Sambe

Sambe

Location of the encyclopedia

Korean Clothing

Writer BaeYoungdong(裵永東)

Hemp fabric made by stripping the bark of hemp plants to make thread that is woven into cloth.

Sambe is one of the major traditional textiles used in Korea, along with cotton, ramie, and silk. It is cloth made by peeling the bark off hemp plants and splitting it into thin strips to make the threads, which go through a number of different processes before they are woven on the loom. Of all the traditional textiles, hemp cloth was the most common and was worn by the ordinary people. Myeongju silk was a high-class textile, ramie was so fragile that it tended to crumble by the time winter came around, and cotton only appeared after cotton seeds were introduced to Korea. Unlike silk, which comes from animals, hemp comes from plants, like ramie and cotton. Historically, hemp is the oldest Korean textile and was made and used around the country. The book Joseonbu (Chin. Zhaoxianfu) written by the Ming Dynasty envoy Dong Yue (董越) in 1490 mentions the phrase “poijingma” (布而織麻), which means “Joseon fabric is made with hemp.” This attests to the production of cloth with the hemp plant during the Joseon period.

Like ramie, hemp cloth allows good air circulation and is consequently used to make items for hot humid summers, such as light clothing or unlined blankets. It was also used widely in funerals. The Book of Rites says shrouds and mourning clothes are made of hemp. Hemp was a common material used by the ordinary people and mandating the use of hemp for mourning clothes allowed all people to carry out funeral rites properly. Mourning clothes were made of coarsely woven hemp cloth with a low thread count because seeing one’s parents die was considered the result of a lack of filial piety. An unfilial child was considered a sinner, and thus coarse hemp mourning clothes were worn as a sign of the sinner. Hemp cloth rapidly began to disappear going into the second half of the 20th century. Production dropped drastically when machine-made textiles were widely supplied. With legislation of the hemp control act in 1976, hemp growing and production sites were controlled nationwide. Today, only a small number of regions produce hemp cloth, which in industrial society has become a luxury, high-quality fabric. When traditional cotton (mumyeong) was replaced by calico, and silk was made by machine, hemp cloth, which could not be made in factories, rose in value and maintained its tradition as a handcraft. These days hemp cloth is mostly used to make shrouding garments.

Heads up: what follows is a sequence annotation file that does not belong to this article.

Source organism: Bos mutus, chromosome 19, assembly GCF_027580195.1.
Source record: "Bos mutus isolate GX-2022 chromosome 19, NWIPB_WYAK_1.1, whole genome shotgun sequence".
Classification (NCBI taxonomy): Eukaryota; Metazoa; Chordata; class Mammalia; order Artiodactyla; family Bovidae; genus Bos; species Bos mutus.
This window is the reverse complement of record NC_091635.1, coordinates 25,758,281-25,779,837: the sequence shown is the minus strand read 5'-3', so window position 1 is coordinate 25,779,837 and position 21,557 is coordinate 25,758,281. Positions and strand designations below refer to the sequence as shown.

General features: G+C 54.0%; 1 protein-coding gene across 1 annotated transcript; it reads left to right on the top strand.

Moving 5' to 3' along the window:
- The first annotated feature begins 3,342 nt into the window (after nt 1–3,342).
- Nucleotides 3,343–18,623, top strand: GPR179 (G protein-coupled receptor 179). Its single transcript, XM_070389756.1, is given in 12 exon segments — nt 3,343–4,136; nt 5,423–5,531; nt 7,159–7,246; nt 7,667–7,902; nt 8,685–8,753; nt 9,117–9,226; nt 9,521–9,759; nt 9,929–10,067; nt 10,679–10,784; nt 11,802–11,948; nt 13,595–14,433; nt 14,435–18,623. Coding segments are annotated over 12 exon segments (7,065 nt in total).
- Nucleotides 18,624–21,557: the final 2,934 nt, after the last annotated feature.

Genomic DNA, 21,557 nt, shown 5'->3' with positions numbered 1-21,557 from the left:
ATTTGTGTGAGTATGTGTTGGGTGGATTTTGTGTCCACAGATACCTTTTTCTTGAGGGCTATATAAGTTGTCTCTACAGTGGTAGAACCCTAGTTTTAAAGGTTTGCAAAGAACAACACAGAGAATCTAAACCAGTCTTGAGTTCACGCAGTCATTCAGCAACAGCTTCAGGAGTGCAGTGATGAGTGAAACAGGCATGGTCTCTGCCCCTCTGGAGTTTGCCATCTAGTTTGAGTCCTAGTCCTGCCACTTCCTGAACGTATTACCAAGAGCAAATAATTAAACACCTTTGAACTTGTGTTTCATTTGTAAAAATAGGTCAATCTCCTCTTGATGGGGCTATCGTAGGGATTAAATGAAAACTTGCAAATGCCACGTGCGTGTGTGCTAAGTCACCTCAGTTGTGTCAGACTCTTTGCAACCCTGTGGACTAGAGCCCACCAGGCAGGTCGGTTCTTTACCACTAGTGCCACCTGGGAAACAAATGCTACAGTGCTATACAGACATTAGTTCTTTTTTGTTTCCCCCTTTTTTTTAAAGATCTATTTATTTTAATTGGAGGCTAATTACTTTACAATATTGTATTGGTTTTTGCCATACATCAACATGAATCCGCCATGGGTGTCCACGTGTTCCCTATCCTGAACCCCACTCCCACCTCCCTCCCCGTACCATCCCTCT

Sambe

Sambe
Location of the encyclopedia

Korean Clothing

Writer BaeYoungdong(裵永東)

Hemp fabric made by stripping the bark of hemp plants to make thread that is woven into cloth.

Sambe is one of the major traditional textiles used in Korea, along with cotton, ramie, and silk. It is cloth made by peeling the bark off hemp plants and splitting it into thin strips to make the threads, which go through a number of different processes before they are woven on the loom. Of all the traditional textiles, hemp cloth was the most common and was worn by the ordinary people. Myeongju silk was a high-class textile, ramie was so fragile that it tended to crumble by the time winter came around, and cotton only appeared after cotton seeds were introduced to Korea. Unlike silk, which comes from animals, hemp comes from plants, like ramie and cotton. Historically, hemp is the oldest Korean textile and was made and used around the country. The book Joseonbu (Chin. Zhaoxianfu) written by the Ming Dynasty envoy Dong Yue (董越) in 1490 mentions the phrase “poijingma” (布而織麻), which means “Joseon fabric is made with hemp.” This attests to the production of cloth with the hemp plant during the Joseon period.

Like ramie, hemp cloth allows good air circulation and is consequently used to make items for hot humid summers, such as light clothing or unlined blankets. It was also used widely in funerals. The Book of Rites says shrouds and mourning clothes are made of hemp. Hemp was a common material used by the ordinary people and mandating the use of hemp for mourning clothes allowed all people to carry out funeral rites properly. Mourning clothes were made of coarsely woven hemp cloth with a low thread count because seeing one’s parents die was considered the result of a lack of filial piety. An unfilial child was considered a sinner, and thus coarse hemp mourning clothes were worn as a sign of the sinner. Hemp cloth rapidly began to disappear going into the second half of the 20th century. Production dropped drastically when machine-made textiles were widely supplied. With legislation of the hemp control act in 1976, hemp growing and production sites were controlled nationwide. Today, only a small number of regions produce hemp cloth, which in industrial society has become a luxury, high-quality fabric. When traditional cotton (mumyeong) was replaced by calico, and silk was made by machine, hemp cloth, which could not be made in factories, rose in value and maintained its tradition as a handcraft. These days hemp cloth is mostly used to make shrouding garments.